North Korea tests ‘tactical guided missiles’ in military push

North Korea tests ‘tactical guided missiles’ in military push

North Korea has said it launched two tactical guided missiles, in its fourth major weapons test of the year.

SEOUL: North Korea said Tuesday it had launched two tactical guided missiles, its fourth sanctions-busting test of the year as it seeks to bolster its conventional weaponry while rebuffing offers of talks from the United States.

Since leader Kim Jong Un avowed his commitment to military modernisation at a key party speech last month, the nuclear-armed country has conducted a string of weapons tests, including of hypersonic missiles.

Washington hit Pyongyang with fresh sanctions last week and North Korea responded by doubling down on testing, asserting its “legitimate right” to self-defence.

The most recent weapons test involved two “tactical guided missiles” that “precisely hit an island target in the East Sea of Korea,” state news agency KCNA said Tuesday.

The launches “confirmed the accuracy, security and efficiency of the operation of the weapon system under production,” it added.

South Korea’s military earlier said two suspected “short-range ballistic missiles” were fired east from near Pyongyang Monday, flying 380 kilometres (about 240 miles) at an altitude of 42 km.

Japan also detected the test, with Defence Minister Nobuo Kishi warning the string of recent launches indicates North Korea “is trying to improve its technology and operational capability”.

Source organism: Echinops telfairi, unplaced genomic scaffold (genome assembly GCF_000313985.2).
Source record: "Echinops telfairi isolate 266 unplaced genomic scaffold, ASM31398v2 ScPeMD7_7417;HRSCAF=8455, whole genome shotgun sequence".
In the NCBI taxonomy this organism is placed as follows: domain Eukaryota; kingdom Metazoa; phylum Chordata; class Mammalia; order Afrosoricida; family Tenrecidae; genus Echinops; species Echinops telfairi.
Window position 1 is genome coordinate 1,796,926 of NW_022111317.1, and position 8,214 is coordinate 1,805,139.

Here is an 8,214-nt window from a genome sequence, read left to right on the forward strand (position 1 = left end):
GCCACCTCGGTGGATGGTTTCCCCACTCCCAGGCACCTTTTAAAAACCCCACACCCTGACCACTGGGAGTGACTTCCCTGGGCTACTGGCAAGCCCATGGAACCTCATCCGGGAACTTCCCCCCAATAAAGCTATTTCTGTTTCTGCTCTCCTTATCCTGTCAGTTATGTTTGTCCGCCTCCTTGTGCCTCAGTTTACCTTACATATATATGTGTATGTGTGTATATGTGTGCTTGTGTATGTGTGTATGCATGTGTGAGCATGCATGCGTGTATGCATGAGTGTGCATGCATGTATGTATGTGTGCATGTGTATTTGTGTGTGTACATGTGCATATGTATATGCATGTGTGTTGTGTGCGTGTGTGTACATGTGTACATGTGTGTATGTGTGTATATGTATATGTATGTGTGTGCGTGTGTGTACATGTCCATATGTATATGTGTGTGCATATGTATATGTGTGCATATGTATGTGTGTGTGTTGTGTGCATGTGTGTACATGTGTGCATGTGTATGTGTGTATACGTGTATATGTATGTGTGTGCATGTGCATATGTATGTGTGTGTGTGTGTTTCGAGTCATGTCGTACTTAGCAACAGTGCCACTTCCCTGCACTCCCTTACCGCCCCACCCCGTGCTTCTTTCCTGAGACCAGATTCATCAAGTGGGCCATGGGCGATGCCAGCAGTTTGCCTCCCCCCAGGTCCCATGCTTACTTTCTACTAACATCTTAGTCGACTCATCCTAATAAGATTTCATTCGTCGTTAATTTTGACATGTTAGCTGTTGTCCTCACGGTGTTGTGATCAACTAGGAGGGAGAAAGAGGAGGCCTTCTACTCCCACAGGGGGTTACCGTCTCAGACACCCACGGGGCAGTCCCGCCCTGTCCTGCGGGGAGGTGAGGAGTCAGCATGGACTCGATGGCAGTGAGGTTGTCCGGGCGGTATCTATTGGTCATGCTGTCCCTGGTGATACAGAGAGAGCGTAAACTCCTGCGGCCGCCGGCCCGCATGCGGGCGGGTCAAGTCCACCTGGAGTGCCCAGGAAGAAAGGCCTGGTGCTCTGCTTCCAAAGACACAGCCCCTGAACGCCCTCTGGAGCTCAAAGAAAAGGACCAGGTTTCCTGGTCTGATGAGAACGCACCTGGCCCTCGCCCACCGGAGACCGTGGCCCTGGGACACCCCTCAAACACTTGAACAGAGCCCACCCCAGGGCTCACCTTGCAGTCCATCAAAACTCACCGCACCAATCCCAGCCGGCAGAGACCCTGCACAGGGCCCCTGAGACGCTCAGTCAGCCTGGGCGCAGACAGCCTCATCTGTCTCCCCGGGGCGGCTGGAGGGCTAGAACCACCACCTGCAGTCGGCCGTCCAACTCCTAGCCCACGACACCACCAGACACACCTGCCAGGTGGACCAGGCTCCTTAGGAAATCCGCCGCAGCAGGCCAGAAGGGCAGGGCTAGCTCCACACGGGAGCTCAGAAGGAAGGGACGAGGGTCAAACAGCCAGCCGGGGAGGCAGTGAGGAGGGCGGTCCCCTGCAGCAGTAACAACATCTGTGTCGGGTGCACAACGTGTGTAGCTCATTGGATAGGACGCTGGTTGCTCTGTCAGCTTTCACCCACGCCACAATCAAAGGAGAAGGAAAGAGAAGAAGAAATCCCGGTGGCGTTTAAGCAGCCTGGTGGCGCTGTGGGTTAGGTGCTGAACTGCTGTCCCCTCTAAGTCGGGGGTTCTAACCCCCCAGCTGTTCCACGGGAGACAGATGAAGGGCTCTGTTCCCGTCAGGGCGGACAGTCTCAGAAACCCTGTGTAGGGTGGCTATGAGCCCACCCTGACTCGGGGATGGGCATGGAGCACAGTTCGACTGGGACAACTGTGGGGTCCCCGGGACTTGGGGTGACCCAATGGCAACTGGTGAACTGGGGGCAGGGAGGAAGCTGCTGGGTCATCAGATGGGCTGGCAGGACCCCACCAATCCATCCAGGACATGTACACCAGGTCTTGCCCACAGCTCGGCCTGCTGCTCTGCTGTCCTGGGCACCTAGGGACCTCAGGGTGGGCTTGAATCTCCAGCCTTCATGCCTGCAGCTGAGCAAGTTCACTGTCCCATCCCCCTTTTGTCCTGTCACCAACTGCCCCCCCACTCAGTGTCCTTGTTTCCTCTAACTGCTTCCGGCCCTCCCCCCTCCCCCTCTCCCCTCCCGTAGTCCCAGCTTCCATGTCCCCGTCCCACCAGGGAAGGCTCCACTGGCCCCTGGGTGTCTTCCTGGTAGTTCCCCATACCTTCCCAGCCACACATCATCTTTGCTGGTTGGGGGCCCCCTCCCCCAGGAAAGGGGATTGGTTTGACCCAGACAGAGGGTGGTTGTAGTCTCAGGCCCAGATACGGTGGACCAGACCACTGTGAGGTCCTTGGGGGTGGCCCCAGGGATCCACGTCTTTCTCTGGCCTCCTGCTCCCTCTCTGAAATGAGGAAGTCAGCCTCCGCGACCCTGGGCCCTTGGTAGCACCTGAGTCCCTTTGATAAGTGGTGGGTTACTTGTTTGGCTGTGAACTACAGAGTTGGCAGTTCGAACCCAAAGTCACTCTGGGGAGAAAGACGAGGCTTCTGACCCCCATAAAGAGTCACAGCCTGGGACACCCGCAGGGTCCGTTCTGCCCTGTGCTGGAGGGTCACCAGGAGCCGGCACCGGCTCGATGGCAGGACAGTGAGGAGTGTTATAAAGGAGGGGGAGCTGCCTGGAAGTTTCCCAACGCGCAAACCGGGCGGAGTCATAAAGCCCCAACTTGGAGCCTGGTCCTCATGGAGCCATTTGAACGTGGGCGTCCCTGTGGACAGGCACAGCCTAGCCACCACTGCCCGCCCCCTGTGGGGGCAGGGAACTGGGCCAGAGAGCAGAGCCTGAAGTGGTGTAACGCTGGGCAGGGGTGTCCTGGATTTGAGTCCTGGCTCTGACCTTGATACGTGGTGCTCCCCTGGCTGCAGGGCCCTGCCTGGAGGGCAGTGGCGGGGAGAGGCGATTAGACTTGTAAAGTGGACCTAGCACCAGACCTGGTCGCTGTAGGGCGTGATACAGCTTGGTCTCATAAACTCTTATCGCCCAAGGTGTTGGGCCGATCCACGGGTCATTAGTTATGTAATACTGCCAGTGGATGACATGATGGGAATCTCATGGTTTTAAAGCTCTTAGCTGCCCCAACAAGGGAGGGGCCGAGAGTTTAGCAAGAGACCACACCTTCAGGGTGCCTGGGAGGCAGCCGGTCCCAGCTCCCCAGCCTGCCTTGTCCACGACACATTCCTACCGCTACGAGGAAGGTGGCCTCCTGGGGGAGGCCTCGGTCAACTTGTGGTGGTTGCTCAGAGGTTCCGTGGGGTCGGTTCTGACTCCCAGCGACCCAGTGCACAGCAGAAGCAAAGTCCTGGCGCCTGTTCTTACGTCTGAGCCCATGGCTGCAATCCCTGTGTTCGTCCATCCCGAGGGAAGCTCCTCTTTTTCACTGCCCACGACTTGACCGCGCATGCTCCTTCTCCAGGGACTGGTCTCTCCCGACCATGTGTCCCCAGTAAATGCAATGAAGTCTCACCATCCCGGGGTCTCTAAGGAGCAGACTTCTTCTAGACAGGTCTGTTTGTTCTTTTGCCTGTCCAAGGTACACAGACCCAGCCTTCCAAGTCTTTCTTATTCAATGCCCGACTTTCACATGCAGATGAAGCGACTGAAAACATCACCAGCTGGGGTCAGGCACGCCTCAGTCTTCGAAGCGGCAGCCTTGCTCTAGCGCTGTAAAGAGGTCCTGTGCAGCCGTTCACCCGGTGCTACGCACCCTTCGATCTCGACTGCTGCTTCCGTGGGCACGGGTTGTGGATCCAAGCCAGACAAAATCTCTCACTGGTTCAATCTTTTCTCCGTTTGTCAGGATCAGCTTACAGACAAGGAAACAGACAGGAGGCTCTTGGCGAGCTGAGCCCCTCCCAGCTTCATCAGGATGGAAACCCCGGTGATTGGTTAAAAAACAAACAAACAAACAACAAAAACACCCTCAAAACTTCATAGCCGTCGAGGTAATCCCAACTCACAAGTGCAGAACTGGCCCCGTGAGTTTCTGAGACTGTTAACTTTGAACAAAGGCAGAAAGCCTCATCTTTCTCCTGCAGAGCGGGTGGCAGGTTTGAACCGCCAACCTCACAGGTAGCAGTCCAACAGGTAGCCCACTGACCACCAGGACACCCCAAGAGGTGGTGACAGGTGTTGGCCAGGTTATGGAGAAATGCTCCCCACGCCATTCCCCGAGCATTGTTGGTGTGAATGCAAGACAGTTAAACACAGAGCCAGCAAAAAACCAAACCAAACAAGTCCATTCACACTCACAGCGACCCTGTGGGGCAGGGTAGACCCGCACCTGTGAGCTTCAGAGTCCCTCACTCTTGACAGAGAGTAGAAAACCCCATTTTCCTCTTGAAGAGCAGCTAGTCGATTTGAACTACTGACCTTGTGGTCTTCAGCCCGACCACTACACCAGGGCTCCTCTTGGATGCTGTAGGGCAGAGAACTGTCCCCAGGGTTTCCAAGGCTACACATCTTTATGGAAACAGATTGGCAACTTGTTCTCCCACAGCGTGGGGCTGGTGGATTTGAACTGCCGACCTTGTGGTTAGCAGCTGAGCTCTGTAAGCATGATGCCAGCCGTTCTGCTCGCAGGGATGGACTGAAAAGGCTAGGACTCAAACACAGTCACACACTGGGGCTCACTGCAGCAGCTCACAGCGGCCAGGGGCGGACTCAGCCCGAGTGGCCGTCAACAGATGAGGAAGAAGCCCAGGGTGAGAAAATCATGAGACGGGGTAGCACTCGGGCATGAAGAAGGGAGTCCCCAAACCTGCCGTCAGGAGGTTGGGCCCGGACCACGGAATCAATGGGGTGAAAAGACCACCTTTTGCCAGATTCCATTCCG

The launches come at a delicate time in the region, with North Korea’s sole major ally China set to host the Winter Olympics next month and South Korea gearing up for a presidential election in March.

– ‘Narrow the gap’ –

Pyongyang is using the new US sanctions as an excuse to proceed with pre-planned conventional weapons tests, an analyst said, as the North seeks to narrow the gap with South Korea’s well-equipped military.

“It lags far behind on that point in its rivalry with Seoul,” said Cheong Seong-chang of the Center for North Korea Studies at the Sejong Institute.

“Though it is nuclear-armed, it is not in a position to use them unless it’s attacked first and it can only use conventional weapons for possible military conflict along the border areas.”

For now, talks with the United States are “off the table” as Pyongyang won’t respond until Seoul and Washington freeze joint drills — something Washington has said is not up for negotiation, he added.

The United States called on North Korea Monday to “cease its unlawful and destabilizing activities”.

The US special representative on North Korea, Sung Kim, “expressed concern” about the missile launches and urged Pyongyang to return to dialogue “without preconditions”, the State Department said.

Even as it flexes its military muscles, the impoverished country, reeling economically from a self-imposed coronavirus blockade, quietly restarted cross-border trade with China this weekend.

A freight train from North Korea arrived at the Chinese border city of Dandong for the first time since early 2020 on Sunday.

“Freight trains carrying goods between Dandong and the DPRK have resumed operation. This work will be conducted in accordance with pandemic prevention measures,” Chinese foreign ministry spokesman Zhao Lijian said at a routine briefing Monday.